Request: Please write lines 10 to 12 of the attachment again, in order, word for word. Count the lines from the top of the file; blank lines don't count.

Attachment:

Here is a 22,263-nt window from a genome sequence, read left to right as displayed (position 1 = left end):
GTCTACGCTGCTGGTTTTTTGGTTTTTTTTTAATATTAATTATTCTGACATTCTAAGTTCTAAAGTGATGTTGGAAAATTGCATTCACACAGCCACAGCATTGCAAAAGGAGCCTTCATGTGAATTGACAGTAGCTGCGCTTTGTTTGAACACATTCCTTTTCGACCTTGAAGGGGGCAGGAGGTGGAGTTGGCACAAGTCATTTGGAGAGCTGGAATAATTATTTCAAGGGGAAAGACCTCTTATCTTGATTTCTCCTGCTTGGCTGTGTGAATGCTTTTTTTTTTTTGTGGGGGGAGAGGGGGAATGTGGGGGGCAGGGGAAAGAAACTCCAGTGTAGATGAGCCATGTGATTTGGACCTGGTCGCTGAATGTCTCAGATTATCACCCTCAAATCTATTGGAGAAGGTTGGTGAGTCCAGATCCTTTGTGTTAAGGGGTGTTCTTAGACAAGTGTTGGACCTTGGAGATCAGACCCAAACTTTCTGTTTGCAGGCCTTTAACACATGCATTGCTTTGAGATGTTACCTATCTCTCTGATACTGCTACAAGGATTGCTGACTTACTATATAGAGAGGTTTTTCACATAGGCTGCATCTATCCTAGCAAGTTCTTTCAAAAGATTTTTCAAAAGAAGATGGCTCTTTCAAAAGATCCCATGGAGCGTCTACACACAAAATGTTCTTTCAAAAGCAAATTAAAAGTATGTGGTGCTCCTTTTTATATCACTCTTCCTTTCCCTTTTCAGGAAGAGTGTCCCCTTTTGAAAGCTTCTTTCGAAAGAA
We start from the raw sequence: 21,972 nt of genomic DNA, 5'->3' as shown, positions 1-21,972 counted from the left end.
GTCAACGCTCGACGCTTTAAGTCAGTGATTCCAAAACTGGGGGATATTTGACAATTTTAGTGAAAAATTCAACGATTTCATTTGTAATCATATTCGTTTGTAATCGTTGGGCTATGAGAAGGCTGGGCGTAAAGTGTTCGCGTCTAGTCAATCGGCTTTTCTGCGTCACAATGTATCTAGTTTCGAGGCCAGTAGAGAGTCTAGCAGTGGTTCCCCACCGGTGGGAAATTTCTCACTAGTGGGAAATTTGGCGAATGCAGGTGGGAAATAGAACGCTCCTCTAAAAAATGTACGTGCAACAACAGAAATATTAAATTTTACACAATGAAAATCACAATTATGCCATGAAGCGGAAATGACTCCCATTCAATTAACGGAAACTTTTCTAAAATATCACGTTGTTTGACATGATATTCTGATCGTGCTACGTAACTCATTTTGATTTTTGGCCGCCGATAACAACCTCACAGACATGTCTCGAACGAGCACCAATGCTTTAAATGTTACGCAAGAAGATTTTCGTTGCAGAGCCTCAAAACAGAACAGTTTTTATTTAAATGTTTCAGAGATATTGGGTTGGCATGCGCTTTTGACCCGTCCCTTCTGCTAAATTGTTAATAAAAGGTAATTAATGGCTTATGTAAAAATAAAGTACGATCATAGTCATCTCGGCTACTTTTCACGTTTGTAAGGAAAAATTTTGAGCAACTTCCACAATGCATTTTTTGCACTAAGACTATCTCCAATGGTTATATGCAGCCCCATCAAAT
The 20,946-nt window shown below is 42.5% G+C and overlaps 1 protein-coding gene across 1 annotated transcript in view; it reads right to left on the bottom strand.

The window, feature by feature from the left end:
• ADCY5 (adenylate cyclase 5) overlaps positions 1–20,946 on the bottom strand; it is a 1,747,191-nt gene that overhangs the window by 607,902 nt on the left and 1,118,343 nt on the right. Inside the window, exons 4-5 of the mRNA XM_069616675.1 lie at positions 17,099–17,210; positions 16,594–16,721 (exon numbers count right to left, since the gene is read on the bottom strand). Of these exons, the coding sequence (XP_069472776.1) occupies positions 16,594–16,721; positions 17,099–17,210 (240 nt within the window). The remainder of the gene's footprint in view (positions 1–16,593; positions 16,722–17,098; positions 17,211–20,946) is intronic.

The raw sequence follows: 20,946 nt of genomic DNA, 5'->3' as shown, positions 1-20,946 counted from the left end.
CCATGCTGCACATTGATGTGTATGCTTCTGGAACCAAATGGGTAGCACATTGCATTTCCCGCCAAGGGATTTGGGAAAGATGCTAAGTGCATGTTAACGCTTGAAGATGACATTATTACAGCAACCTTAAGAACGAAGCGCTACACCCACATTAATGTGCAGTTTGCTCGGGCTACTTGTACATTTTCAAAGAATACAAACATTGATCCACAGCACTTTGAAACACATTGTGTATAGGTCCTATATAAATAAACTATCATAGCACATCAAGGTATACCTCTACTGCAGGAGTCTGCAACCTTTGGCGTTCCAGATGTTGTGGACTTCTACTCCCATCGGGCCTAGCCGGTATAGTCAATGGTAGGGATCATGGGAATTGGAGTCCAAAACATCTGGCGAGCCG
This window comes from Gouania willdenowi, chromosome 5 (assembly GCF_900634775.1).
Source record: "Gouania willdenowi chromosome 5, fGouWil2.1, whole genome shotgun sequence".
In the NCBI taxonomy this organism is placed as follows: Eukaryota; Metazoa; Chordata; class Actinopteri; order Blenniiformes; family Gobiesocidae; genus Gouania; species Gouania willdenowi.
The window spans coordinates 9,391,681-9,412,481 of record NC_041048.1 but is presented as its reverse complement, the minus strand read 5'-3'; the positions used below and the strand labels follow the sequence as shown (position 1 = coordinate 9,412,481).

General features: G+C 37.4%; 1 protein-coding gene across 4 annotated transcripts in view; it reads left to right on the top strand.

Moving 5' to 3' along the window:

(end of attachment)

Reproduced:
This window comes from Gouania willdenowi, chromosome 5 (assembly GCF_900634775.1).
Source record: "Gouania willdenowi chromosome 5, fGouWil2.1, whole genome shotgun sequence".
In the NCBI taxonomy this organism is placed as follows: Eukaryota; Metazoa; Chordata; class Actinopteri; order Blenniiformes; family Gobiesocidae; genus Gouania; species Gouania willdenowi.